The New Countess
A drama series with comedic touches featuring positive portrayals of LGBT people, "The New Countess" imagines what would happen if the characters of Shakespeare's Twelfth Night continued their lives together while facing the challenges and threats facing a minor countess in a small kingdom in 16th century Italy. The episodes explore issues that were real 500 years ago and also today, including war, slavery, sex-trafficking, religious bigotry, gender discrimination, homophobia, intersexed people, immigration and refugees. This series features the first positive portrayal of a female protagonist in a historical drama set before 1800, and the first positive portrayal of an intersexed person in a historical drama, ever.
Hannah MiyamotoWriterTwelve Nights with Viola & Olivia, a theatrical play.
Project Type:Screenplay, Television Script, Treatment
Number of Pages:45
Country of Origin:United States
The most important event in Hannah's life was before her birth: Her mother was prescribed one of the most dangerous drugs ever given to pregnant women, DES. Consequently, although she was born a boy, she developed like a girl.
Her experience of being a woman born as a boy inspired her life-long interest in Shakespeare’s plays, especially "Twelfth Night." She wrote her first produced play, "Twelve Nights with Viola & Olivia," as an independent study in theater, while earning her M.S. in Women's Studies. "Twelve Nights" became the foundation of her 2005 thesis, in which she examined gender and female sexuality in Shakespeare's plays, from "Taming of the Shrew" to "Two Noble Kinsmen."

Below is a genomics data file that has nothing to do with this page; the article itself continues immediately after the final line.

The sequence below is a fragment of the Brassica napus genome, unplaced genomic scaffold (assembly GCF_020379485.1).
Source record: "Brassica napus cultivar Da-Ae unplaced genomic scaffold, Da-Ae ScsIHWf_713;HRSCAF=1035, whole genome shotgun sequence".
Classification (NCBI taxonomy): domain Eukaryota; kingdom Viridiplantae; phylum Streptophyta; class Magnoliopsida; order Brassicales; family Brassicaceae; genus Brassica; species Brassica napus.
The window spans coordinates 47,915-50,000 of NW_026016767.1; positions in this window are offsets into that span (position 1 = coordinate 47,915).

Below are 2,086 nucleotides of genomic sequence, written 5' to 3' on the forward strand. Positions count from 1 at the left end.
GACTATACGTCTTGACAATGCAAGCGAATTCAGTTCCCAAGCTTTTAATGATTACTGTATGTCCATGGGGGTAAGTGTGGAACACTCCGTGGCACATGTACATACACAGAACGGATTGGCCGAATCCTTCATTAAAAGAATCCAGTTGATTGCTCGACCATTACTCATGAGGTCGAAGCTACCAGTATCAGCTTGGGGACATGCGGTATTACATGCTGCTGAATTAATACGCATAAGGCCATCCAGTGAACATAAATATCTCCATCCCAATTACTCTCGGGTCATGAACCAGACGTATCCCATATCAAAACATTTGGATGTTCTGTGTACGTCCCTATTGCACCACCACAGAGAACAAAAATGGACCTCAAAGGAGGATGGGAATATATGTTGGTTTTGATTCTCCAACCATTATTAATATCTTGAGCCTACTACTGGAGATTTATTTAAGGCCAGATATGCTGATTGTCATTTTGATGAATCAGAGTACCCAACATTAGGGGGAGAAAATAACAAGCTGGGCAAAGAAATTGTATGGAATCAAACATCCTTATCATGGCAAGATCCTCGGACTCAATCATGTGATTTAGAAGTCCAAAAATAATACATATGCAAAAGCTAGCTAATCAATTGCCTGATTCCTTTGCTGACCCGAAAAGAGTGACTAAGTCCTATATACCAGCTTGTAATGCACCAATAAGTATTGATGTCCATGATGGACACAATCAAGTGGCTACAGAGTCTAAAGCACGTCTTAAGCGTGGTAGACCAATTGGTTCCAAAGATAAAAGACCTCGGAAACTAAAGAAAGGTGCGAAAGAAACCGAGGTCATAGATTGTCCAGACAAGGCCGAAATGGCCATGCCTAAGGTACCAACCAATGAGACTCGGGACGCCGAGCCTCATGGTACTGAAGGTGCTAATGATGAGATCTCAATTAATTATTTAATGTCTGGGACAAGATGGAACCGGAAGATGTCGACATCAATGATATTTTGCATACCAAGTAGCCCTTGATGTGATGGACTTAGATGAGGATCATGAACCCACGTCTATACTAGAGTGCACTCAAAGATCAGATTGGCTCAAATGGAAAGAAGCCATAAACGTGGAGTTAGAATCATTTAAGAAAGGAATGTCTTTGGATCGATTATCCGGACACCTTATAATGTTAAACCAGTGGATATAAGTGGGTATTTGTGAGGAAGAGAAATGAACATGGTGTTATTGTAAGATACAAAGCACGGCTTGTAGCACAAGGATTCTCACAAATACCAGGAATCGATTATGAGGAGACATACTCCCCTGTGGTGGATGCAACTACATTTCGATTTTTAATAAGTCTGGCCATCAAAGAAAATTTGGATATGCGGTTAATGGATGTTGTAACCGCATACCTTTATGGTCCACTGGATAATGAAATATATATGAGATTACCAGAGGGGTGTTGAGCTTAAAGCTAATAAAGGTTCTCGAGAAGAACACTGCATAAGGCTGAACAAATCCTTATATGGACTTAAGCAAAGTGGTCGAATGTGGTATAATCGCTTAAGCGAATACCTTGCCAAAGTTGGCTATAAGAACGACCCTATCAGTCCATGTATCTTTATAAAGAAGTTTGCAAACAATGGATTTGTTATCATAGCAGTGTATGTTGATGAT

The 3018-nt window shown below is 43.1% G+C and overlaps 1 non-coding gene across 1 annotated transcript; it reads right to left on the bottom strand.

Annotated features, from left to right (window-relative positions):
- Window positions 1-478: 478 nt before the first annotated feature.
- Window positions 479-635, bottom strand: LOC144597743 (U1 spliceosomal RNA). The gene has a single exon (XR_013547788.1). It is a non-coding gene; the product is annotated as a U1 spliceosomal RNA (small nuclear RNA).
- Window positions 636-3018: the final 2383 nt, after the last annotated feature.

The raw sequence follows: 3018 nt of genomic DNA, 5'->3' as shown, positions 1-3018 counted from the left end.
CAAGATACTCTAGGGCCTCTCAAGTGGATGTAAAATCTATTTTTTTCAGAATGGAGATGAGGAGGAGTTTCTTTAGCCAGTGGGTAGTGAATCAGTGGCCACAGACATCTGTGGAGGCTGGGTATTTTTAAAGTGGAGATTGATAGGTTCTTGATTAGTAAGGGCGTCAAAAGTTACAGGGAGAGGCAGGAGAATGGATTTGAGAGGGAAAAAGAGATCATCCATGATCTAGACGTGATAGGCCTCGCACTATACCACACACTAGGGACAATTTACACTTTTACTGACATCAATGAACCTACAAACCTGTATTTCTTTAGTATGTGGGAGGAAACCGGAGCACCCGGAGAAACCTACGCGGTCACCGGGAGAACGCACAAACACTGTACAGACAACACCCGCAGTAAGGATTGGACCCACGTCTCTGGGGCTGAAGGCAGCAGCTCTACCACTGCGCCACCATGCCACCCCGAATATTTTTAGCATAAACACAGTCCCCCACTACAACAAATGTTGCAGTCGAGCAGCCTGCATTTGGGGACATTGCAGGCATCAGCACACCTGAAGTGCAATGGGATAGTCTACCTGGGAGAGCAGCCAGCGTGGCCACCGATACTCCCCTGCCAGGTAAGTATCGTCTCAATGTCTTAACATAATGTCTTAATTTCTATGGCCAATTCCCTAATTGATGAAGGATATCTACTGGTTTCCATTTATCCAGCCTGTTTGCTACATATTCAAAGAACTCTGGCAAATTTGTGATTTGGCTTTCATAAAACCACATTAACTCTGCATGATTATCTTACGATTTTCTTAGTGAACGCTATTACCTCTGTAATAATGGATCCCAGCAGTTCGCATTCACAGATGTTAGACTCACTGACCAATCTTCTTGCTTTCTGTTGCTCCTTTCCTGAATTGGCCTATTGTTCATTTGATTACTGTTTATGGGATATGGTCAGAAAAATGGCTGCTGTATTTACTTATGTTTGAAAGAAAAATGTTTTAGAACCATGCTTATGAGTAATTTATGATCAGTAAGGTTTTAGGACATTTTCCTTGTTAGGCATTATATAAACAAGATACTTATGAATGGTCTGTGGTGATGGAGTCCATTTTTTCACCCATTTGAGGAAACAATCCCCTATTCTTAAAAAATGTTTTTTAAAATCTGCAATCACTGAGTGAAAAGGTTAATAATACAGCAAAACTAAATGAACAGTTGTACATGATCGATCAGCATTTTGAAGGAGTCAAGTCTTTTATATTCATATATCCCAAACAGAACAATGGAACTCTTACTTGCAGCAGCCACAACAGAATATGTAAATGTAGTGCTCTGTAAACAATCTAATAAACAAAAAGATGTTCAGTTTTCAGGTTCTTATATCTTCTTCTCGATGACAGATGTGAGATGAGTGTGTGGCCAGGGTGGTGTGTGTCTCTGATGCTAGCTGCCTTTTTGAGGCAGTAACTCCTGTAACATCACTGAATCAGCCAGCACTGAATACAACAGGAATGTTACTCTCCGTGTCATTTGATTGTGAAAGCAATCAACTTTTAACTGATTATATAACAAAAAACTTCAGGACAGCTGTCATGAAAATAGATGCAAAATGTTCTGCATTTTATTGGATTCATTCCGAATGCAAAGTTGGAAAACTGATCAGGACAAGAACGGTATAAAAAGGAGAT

In 2017, she produced and directed "Twelve Nights" for the San Diego International Fringe Festival. In 2020, she founded Pacifico Studios to produce films that influence people to make the world better.
The United States, and other liberal democracies, are in a political and social crisis. Seeking power through division, extremists are trying to inspire enmity against a litany of groups including assertive women, transgender children and seniors, racial and ethnic minorities, recent immigrants, refugees and asylees, Jews, Moslems and critical thinkers.
Media creators, on the other hand, are fortunate that persons with higher incomes, more education, and those born after 1982 (“Millennials”) are some of the most resistant groups to such negative messaging. These groups are also attractive to advertisers and can become devoted to programming they enjoy.
Then there are the White Supremacists; some of the most pseudo-authoritative of whom try to disguise their racist bigotry as an exaltation of “Western Civilization”; a “civilization” that was even more superior before – they claim – it was degraded by base additions from feminists, non-Europeans, socialists, Marxists, Jews, GLBT people, etc. Most “Western Civ” champions will cite the Italian Renaissance as the pinnacle of European culture before everything went downhill.